We get weekly inquiries about calming products for dogs, but there are a lot of things you can do for a dog that is fearful of noises that can help those calming products work much better! A University of California, Davis study published in Frontiers in Veterinary Science suggests that common household noises may be stressful for dogs and owners may not realize it. Most pet parents are aware that sudden loud noises, such as the crack of thunder during a rainstorm or fireworks on July 4th, can cause anxiety in dogs, but these latest research results show that everyday household sounds such as a vacuum or microwave can have a similar effect. Interestingly, intermittent high-frequency noises, for example, the “beep” of a smoke alarm with a dying battery, are more likely to trigger anxiety than low-frequency, continuous noises.
We know that there are a lot of dogs that have noise sensitivities, but we underestimate their fearfulness to noise we consider normal because many dog owners can’t read body language. It’s important if you have a dog in the family to be aware of how your pet behaves when she’s feeling anxious. Common, easy-to-identify signs of anxiety in dogs include cringing, trembling, or retreating. Less obvious signals that your dog is feeling nervous include panting, lip licking, turning her head away, stiffening her body, turning her ears back, and lowering her head below her shoulders.
Are You Missing or Dismissing Your Dog’s Fear? For the study, the UC Davis veterinary researchers conducted a survey of 386 dog owners to determine their pets’ responses to household sounds; they also evaluated 62 online videos of dog behaviors and human reactions. They observed that owners often underestimated their dogs’ level of fear, and in addition, most of the humans in the videos appeared amused rather than concerned by their dogs’ fear responses.
It’s important to realize that dogs have a wider range of hearing than we do, and that some noises are potentially painful to their ears, such as very loud or high-frequency sounds. Once your dog has shown you by his behavior that, for example, the beep of the smoke detector makes him anxious, the kind thing to do is to replace the batteries in your smoke detectors often enough to prevent the beeping. Dogs use body language much more than vocalizing and we need to be aware of that, we feed them, house them, love them and we have a caretaker obligation to respond better to their anxiety.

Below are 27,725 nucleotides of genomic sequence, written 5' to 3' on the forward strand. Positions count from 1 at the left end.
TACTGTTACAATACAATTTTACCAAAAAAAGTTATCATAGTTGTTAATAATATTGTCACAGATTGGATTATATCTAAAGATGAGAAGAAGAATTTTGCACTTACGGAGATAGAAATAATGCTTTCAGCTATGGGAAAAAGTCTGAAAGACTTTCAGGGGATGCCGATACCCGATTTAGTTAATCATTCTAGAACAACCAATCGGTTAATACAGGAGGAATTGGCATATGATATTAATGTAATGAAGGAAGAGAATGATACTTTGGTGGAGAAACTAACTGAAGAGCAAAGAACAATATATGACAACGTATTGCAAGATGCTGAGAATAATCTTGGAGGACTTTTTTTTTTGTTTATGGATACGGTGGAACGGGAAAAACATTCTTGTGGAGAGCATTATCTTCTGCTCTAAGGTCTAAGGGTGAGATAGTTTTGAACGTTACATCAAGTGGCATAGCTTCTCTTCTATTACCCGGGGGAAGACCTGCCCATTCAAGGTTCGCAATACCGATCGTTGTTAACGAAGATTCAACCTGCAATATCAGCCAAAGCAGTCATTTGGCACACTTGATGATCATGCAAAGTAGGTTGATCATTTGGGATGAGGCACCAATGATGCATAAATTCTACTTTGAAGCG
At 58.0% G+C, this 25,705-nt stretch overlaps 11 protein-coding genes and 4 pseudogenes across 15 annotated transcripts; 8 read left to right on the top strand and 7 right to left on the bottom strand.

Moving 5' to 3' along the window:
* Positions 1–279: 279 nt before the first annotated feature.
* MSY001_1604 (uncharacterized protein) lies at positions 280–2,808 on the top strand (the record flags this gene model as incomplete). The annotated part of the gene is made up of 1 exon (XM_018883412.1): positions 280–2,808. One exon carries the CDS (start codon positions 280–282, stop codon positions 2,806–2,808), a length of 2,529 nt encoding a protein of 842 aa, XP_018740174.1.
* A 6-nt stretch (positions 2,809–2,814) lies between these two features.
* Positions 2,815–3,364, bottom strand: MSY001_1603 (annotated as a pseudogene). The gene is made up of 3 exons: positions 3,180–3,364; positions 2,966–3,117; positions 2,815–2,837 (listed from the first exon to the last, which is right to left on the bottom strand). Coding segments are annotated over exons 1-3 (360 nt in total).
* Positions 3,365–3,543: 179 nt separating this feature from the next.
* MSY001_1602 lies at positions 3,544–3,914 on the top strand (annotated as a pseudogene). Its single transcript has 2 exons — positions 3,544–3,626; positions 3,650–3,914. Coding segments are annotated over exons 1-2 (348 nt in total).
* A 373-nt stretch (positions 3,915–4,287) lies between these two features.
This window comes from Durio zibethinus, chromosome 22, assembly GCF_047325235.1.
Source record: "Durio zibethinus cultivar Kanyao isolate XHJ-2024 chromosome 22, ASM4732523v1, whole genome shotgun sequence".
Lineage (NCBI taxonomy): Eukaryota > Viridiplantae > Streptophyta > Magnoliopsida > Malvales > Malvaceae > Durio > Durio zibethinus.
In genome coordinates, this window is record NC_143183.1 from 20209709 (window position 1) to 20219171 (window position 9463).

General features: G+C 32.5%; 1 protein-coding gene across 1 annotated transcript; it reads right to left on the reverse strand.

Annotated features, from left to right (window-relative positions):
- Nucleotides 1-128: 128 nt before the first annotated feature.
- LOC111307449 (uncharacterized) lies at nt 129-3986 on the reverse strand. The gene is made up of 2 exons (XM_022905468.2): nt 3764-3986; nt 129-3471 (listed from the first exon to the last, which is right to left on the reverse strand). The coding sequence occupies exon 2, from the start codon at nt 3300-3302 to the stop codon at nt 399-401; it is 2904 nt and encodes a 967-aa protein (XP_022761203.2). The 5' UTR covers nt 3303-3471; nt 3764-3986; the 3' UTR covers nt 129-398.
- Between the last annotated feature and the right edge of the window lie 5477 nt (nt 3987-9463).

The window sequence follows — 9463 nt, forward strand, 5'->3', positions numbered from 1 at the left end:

In Some Older Dogs, Noise Sensitivity Can Be Pain-Related. A 2018 study suggests dogs who display fear or anxiety when they hear loud or sudden noises should be assessed for pain by veterinarians. The study authors examined cases of dogs who developed a sensitivity to loud sounds, different pitches, or sudden noises. They found that dogs with musculoskeletal pain developed a greater sensitivity to noise. The researchers believe that pain, which could be undiagnosed, could be exacerbated when a noise makes the dogs tense up or ‘start,’ putting extra stress on muscles or joints which are already enflamed, causing further pain. That pain is then associated with a loud or startling noise, leading to a sensitivity to noise and avoidance of situations where they had previously had a bad experience; for example a local park, or a louder room in the house.
The researchers looked at the veterinary records of 20 dogs diagnosed with noise sensitivity. The dogs were divided into two groups: 10 who had also been diagnosed with musculoskeletal pain (hip dysplasia, arthritis, and focal spondylosis), and 10 control dogs without pain. All 20 dogs showed noise sensitivity symptoms that included trembling, shaking, and hiding. However, the painful dogs showed an increased level of avoidance of places where they had a bad experience with noise. Sensitivity triggers included fireworks, thunderstorms, airplanes, gunshots, cars, and motorcycles.